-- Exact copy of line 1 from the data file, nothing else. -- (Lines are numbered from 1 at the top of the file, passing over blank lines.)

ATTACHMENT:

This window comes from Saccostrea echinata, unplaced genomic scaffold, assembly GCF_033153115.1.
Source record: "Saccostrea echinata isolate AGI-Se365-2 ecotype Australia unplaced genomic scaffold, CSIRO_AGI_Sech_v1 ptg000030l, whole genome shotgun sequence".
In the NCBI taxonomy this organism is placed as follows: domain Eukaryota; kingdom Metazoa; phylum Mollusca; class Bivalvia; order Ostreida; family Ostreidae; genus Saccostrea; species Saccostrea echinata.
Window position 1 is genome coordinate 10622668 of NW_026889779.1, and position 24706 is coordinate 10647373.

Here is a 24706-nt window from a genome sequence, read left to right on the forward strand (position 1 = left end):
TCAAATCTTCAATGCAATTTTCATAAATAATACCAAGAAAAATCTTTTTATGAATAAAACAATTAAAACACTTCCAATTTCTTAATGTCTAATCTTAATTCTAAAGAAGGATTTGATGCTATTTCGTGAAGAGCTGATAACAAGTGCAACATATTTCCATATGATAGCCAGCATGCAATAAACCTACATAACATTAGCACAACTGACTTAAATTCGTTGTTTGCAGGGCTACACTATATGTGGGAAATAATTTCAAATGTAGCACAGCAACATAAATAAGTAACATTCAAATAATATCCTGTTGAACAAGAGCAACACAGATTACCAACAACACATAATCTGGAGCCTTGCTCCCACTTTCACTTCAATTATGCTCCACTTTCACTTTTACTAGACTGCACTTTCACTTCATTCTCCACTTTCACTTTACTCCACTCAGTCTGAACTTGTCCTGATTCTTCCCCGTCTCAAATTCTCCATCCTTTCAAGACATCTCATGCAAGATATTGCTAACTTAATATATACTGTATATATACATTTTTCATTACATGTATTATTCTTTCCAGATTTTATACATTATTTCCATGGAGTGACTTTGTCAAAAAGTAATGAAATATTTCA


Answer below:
This window comes from Saccostrea echinata, unplaced genomic scaffold, assembly GCF_033153115.1.